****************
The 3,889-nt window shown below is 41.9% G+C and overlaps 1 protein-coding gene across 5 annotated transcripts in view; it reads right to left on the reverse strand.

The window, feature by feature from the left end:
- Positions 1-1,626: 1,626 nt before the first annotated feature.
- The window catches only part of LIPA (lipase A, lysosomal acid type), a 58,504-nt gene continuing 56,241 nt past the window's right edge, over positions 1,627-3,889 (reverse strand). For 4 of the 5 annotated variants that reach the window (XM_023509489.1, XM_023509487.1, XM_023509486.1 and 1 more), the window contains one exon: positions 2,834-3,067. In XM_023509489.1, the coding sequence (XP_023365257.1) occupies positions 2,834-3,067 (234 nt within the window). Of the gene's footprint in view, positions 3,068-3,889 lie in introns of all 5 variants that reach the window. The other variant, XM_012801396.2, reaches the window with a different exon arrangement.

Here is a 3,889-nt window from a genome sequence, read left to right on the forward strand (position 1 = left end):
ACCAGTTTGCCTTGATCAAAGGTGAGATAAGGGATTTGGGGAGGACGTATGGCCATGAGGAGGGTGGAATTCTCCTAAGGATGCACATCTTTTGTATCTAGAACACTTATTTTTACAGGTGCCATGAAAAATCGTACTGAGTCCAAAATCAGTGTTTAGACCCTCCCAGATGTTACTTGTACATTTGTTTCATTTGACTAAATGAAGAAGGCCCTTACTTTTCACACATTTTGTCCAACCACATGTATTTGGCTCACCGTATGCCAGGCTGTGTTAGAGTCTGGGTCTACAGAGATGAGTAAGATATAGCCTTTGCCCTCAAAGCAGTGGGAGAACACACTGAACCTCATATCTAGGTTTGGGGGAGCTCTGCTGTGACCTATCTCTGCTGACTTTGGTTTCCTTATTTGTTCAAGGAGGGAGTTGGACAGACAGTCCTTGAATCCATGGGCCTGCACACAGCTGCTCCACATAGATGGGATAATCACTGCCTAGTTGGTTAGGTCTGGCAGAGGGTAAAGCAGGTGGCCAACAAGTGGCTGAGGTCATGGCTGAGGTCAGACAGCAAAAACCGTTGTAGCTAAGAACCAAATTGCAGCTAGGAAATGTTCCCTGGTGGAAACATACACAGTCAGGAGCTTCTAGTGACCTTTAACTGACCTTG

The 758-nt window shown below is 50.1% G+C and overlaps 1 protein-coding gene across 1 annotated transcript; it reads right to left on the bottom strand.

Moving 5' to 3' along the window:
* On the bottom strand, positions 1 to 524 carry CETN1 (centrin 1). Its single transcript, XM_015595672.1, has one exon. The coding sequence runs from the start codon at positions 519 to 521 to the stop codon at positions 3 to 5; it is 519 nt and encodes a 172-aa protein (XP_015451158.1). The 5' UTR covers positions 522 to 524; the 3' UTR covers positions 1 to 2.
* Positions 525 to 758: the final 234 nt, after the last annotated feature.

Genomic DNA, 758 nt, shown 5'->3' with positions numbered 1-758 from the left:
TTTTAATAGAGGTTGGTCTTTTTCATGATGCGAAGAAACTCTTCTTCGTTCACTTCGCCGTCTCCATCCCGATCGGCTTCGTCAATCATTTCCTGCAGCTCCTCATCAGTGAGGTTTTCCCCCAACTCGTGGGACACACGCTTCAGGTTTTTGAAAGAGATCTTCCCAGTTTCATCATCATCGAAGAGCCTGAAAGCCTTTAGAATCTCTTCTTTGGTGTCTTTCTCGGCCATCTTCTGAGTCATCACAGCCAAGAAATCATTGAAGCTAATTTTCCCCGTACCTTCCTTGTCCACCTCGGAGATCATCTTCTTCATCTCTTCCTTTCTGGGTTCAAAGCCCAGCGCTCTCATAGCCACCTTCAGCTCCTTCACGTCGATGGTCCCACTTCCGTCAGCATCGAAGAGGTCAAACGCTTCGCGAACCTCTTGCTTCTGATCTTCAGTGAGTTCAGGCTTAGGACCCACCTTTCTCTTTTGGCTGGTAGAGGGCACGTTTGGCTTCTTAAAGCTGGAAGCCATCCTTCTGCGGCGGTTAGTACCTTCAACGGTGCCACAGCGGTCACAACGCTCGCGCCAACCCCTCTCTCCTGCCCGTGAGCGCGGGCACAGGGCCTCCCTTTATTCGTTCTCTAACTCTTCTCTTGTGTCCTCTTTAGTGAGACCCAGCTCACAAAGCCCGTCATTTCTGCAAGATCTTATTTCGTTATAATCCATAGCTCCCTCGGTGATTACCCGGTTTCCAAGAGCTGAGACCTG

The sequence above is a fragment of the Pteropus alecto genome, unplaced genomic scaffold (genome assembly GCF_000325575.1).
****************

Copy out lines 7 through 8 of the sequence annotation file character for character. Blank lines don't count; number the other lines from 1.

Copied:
The 758-nt window shown below is 50.1% G+C and overlaps 1 protein-coding gene across 1 annotated transcript; it reads right to left on the bottom strand.

Moving 5' to 3' along the window: